Why Squatters are Hurting the Real Estate Market

Why Squatters are Hurting the Real Estate Market
As if the 2008 to 2010 mortgage foreclosure crisis hadn’t been enough, a new kind of crisis has hit the real estate market which is almost unimaginable. Better said, it is the legal structure’s response to what is taking place still five years later that makes this crisis so extraordinary. What is it? Simply put, it’s how the real estate market is being assaulted even further by what are commonly known as “squatters.”

What Constitutes A Squatting Situation

A squatter basically is someone who is occupying a privately owned property, legally or illegally, without an owner’s consent. Our article below covers several different scenarios to better understand how serious this situation really is.

Due legal process must take place before physical or forced action can be taken. Neither can an owner, manager, bank or mortgage holder simply walk in and order the utilities to be cut, locks changed or put belongings on the curb.
A squatter basically is someone who is occupying a privately owned property, legally or illegally, without an owner’s consent.
If occupants were one’s guests who have overstayed their visit, nothing can be initiated until the law says so–even if the owner is living in his own house. Perhaps one of the most unpleasant scenarios is having a tenant evicted from a rented room. Not a good experience.

Various Squatter Scenarios

Who is affected? Just about anyone involved in some facet of the real estate market: rental property owners, career listing agents, banks, mortgage companies, innocent homeowners or renters and entire families.

That said, depending on the municipality and state of the occurrence, squatting is known by a variety of names. Typically known as “adverse possession,” this is the quasi-legal occupancy of a property, home or apartment simply by claiming ownership through possession–whether they own it or not.

In Colorado especially, adverse possession requires an 18–year vacancy to be declared legal. Should homeowners finally get back possession, there may not be property enough left to warrant a repossession of the property as squatters have by now typically gutted the property of any worth-while components or fixtures. Many times, the entire infrastructure is gone.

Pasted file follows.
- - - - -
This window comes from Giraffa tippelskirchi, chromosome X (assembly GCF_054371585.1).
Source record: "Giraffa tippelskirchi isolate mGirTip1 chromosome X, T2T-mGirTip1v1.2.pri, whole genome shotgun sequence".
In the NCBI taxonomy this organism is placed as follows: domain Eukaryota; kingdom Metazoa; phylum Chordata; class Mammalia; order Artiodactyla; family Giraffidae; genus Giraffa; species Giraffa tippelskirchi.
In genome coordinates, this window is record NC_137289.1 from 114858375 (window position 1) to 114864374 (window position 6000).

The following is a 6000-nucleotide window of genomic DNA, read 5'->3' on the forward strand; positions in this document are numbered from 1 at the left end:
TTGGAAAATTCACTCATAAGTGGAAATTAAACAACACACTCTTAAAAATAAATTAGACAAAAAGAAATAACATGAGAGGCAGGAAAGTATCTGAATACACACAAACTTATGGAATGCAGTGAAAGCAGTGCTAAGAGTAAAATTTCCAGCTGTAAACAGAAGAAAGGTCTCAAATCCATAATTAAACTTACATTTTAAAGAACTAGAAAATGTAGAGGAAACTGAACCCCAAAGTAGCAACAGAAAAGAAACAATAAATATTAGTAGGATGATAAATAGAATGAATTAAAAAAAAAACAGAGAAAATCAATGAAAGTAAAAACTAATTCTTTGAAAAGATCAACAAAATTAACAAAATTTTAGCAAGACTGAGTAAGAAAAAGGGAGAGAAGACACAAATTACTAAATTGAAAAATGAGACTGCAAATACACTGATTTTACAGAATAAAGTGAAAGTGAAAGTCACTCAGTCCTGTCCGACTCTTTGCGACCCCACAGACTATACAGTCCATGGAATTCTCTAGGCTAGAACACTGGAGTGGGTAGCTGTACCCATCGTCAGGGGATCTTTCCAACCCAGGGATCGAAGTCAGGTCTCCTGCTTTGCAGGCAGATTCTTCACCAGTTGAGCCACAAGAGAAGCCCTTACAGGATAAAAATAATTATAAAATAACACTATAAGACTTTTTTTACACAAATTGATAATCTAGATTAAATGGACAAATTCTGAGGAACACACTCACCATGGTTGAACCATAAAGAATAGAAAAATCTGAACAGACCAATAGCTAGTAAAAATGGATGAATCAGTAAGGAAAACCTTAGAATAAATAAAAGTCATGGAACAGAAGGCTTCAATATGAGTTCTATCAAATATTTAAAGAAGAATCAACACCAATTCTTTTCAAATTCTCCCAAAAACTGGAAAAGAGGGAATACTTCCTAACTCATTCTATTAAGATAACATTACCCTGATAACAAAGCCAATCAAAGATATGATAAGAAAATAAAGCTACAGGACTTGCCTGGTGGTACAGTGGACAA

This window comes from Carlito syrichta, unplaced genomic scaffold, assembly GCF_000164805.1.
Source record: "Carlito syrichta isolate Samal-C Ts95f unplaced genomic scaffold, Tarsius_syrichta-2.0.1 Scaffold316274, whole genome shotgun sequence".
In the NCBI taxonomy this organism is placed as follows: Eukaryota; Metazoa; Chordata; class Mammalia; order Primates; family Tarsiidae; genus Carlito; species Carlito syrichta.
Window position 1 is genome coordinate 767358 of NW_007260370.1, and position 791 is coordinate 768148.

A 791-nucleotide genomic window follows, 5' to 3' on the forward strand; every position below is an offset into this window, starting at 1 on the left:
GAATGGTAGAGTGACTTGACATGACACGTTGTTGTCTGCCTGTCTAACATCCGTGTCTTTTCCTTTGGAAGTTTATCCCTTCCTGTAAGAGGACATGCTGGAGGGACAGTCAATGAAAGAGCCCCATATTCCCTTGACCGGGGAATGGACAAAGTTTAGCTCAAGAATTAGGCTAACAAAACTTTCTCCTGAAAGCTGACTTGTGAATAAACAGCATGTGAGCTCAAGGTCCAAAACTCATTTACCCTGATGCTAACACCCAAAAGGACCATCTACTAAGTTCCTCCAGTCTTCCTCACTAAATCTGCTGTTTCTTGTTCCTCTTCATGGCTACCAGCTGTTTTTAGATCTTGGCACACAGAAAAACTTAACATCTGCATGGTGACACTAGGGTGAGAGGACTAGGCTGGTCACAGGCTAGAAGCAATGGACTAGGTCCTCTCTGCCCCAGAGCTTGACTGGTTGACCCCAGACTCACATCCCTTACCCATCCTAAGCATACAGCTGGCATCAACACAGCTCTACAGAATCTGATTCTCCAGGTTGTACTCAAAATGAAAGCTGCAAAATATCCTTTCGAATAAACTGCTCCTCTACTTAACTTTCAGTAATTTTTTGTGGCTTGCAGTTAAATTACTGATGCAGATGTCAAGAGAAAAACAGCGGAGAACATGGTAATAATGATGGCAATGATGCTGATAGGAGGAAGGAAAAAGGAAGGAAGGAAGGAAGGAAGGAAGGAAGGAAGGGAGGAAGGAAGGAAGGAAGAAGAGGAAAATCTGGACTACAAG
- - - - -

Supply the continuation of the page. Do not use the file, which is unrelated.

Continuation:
A real savvy squatter or “squatter broker” knows the law better than the property owner and may turn around and slap the owner with a bankruptcy filing to stall off an eviction.

In Detroit, an attempt is being made to stabilize the housing market as literally tens of thousands of abandoned, dilapidated houses occupied by squatters are preventing the bulldozing of homes. As of last year, more than 40,000 homes were in need of demolition–a health department’s nightmare.

Incredible but true: Miami now has more squatters than homeowner occupied houses. Moreover, the Miami-Dade police department has designated a division to investigate renters who have been sold a bill of goods by “squatter brokers” who many times pose as the legitimate home owner with a strange rental agreement.

Sometimes these “brokers” get a renter’s money and deposit in exchange for moving a legitimate renter into a property. The only trouble is that there is only a scam, illegitimate owner and the recently typed lease has been bought at any one of several local stationary stores in the area.

Possible Proactive Strategies

1- Many times, depending on the situation and locality, an “unlawful detainer” may have to be initiated before getting any police action.
2- If you let someone stay over for more than a few days, have a written lease agreement. Also, because it can take weeks to get the court eviction done, it’s best to act at the first sign of trouble.
3- Another viable and time-honored solution is to agree to pay toward the person’s moving expenses. While it goes against the grain, so to speak, it many times works well in getting rid of undesirable occupants. Definitely, it is less expensive than filing a lawsuit and waiting it out.
4- Real estate agents and managers need to keep an eye out for common squatter indicators such as empty beer cans, cigarette butts and permanently parked cars.
5- Neighbors also need due vigilance as the next house to be illegally occupied may be their own.

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